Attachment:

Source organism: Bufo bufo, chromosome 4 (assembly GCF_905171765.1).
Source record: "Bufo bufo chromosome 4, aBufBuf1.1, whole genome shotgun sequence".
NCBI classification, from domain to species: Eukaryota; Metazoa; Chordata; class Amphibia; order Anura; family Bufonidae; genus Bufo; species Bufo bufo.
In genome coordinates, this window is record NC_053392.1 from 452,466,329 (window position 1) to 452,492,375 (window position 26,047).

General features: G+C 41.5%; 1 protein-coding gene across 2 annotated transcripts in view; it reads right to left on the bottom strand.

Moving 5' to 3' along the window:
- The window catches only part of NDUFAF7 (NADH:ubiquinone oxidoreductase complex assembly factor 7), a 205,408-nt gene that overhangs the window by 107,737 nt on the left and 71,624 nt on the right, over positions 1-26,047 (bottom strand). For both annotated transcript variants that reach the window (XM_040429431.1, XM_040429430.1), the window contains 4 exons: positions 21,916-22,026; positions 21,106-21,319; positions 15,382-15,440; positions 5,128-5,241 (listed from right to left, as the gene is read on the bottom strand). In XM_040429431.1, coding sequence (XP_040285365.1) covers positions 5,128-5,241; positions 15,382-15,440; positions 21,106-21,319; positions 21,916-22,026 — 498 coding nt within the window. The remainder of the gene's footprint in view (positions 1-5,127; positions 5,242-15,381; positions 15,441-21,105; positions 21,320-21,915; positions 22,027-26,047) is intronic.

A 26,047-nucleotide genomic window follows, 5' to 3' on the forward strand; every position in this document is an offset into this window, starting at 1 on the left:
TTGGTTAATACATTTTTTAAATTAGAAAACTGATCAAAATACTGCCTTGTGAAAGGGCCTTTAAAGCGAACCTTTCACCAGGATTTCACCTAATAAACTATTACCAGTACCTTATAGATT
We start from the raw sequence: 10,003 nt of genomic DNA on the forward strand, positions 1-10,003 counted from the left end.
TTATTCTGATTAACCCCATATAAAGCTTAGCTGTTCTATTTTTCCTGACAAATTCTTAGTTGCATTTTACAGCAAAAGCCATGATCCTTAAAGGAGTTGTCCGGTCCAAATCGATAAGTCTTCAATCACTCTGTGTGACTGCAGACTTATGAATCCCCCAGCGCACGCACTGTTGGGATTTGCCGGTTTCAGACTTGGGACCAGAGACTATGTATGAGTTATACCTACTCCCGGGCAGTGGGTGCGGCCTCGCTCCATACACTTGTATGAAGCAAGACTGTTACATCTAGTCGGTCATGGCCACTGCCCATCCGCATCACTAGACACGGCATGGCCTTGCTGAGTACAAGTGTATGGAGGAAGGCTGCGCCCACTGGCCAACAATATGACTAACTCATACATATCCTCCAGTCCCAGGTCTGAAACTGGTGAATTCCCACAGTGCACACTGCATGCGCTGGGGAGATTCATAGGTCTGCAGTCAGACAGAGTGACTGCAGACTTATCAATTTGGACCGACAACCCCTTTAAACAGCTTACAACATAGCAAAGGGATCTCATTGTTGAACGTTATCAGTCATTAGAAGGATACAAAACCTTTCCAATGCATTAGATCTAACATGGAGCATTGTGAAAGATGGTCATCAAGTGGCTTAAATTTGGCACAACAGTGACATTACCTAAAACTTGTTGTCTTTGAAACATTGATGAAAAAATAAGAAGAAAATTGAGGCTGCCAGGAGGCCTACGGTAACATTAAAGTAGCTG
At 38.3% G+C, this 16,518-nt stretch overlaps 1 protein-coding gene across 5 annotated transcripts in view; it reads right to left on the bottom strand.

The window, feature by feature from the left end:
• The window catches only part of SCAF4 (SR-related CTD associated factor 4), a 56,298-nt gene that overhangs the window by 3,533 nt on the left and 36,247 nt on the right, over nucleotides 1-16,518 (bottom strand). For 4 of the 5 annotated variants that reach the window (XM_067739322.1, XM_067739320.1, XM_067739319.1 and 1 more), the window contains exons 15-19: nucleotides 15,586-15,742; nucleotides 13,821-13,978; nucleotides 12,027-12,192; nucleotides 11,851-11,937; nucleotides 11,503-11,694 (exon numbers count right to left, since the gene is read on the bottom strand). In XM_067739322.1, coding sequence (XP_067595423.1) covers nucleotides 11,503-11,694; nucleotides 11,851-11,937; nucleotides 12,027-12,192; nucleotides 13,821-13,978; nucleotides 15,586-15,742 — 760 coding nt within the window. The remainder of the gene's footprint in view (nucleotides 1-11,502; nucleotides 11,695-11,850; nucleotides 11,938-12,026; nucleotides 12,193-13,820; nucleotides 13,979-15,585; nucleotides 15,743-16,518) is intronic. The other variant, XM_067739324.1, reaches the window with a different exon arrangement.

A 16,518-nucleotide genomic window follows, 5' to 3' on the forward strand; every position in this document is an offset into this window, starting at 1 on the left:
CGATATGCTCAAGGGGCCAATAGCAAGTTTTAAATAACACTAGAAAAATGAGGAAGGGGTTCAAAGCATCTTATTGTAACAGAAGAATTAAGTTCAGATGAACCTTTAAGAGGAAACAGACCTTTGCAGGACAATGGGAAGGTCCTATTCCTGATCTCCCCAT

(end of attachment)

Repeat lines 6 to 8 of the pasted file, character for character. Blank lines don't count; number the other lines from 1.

Moving 5' to 3' along the window:
- The window catches only part of NDUFAF7 (NADH:ubiquinone oxidoreductase complex assembly factor 7), a 205,408-nt gene that overhangs the window by 107,737 nt on the left and 71,624 nt on the right, over positions 1-26,047 (bottom strand). For both annotated transcript variants that reach the window (XM_040429431.1, XM_040429430.1), the window contains 4 exons: positions 21,916-22,026; positions 21,106-21,319; positions 15,382-15,440; positions 5,128-5,241 (listed from right to left, as the gene is read on the bottom strand). In XM_040429431.1, coding sequence (XP_040285365.1) covers positions 5,128-5,241; positions 15,382-15,440; positions 21,106-21,319; positions 21,916-22,026 — 498 coding nt within the window. The remainder of the gene's footprint in view (positions 1-5,127; positions 5,242-15,381; positions 15,441-21,105; positions 21,320-21,915; positions 22,027-26,047) is intronic.

A 26,047-nucleotide genomic window follows, 5' to 3' on the forward strand; every position in this document is an offset into this window, starting at 1 on the left: